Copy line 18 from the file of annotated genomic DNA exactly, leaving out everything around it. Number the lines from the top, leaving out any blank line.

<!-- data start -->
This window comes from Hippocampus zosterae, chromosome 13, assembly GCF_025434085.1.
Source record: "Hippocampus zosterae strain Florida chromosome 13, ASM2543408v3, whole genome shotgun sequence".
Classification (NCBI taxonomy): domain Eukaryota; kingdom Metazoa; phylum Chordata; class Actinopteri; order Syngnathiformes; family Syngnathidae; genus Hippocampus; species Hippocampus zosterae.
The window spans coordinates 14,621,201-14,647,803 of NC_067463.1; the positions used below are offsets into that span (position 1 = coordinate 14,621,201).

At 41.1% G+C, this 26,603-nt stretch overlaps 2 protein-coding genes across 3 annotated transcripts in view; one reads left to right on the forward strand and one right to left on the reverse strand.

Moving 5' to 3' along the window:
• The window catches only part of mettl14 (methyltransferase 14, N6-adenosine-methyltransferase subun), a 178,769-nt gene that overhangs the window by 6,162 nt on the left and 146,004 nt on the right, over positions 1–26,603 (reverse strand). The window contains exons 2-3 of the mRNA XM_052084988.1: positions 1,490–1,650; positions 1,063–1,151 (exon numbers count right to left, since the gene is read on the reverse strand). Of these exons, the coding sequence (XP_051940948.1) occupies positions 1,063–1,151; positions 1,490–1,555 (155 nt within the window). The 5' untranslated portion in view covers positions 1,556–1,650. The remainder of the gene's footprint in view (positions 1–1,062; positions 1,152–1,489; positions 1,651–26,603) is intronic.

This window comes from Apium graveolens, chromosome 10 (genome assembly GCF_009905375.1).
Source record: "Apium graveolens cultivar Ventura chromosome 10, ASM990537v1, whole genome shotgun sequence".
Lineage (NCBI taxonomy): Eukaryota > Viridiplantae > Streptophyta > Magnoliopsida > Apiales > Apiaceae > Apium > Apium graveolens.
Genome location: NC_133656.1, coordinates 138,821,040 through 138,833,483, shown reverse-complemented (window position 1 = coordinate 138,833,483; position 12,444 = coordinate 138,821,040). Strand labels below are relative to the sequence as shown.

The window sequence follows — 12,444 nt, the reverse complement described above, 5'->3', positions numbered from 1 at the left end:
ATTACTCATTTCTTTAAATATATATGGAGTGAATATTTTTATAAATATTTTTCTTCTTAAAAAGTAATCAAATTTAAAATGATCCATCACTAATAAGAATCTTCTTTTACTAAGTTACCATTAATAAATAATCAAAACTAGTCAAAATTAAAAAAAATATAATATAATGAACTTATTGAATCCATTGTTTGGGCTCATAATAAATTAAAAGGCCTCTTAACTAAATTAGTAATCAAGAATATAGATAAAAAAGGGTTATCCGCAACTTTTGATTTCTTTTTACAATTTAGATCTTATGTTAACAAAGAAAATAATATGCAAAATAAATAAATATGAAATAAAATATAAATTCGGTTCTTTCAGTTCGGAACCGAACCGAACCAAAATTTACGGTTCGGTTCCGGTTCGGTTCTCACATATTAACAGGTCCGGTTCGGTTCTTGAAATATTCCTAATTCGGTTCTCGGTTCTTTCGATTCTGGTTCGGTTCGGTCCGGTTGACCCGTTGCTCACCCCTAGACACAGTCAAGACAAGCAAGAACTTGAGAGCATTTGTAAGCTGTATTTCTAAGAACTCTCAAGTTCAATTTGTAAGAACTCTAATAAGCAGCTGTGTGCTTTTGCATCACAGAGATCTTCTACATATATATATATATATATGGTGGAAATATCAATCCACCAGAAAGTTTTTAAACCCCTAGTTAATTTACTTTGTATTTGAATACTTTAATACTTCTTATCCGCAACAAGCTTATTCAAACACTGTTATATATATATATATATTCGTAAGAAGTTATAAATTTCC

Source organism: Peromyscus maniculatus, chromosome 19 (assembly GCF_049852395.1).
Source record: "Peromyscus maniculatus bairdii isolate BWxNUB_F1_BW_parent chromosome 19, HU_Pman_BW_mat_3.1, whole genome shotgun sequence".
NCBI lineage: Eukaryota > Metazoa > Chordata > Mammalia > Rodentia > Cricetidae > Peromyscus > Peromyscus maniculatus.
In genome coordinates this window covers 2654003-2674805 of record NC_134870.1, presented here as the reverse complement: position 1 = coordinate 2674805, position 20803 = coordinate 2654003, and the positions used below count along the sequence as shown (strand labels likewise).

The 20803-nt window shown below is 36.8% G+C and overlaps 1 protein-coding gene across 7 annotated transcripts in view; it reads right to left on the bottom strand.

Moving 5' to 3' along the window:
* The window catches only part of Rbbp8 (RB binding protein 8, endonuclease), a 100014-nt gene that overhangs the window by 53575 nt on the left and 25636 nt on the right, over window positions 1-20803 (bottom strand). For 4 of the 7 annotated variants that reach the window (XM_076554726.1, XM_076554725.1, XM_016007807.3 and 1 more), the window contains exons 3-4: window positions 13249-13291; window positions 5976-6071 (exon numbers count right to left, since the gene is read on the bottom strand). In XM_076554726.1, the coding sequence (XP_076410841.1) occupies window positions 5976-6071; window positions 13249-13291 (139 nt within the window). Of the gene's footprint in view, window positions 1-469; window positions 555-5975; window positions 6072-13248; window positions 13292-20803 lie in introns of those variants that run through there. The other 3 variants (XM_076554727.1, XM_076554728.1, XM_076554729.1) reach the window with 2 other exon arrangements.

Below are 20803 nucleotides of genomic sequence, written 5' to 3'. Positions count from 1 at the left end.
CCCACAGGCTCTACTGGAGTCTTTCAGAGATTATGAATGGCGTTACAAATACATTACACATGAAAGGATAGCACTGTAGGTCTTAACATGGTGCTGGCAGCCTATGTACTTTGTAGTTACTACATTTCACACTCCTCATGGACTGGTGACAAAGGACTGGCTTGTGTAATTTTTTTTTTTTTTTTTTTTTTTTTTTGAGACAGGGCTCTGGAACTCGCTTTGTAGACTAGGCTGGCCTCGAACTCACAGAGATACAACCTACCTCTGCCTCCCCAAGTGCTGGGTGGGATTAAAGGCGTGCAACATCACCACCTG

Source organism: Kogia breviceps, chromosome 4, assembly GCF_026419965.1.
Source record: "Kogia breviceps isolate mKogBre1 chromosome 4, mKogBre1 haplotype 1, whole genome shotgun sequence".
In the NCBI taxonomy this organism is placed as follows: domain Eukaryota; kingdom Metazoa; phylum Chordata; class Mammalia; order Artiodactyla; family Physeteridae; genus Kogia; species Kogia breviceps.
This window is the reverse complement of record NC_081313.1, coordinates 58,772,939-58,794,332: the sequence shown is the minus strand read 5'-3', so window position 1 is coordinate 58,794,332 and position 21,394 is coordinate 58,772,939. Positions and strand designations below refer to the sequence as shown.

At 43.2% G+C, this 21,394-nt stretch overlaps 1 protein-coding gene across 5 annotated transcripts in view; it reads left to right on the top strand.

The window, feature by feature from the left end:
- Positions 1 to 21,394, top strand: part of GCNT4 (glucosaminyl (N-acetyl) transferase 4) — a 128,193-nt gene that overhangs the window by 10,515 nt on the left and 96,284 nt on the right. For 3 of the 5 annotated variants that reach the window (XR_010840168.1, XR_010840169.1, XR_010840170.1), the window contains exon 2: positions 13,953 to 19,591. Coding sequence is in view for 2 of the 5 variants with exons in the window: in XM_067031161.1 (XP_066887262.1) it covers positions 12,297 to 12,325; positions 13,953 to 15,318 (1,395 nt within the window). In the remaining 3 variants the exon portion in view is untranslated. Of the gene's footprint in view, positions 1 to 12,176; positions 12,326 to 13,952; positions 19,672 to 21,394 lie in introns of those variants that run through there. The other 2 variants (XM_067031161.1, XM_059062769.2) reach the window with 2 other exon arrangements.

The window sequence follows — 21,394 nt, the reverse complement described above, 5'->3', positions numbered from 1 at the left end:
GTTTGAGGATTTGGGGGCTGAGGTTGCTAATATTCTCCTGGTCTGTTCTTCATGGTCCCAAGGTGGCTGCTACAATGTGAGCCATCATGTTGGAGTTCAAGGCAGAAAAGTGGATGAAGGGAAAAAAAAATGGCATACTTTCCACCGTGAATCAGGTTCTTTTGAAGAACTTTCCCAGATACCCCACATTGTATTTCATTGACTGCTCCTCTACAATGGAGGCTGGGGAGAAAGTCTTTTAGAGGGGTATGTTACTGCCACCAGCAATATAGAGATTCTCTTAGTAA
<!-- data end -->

The 20803-nt window shown below is 36.8% G+C and overlaps 1 protein-coding gene across 7 annotated transcripts in view; it reads right to left on the bottom strand.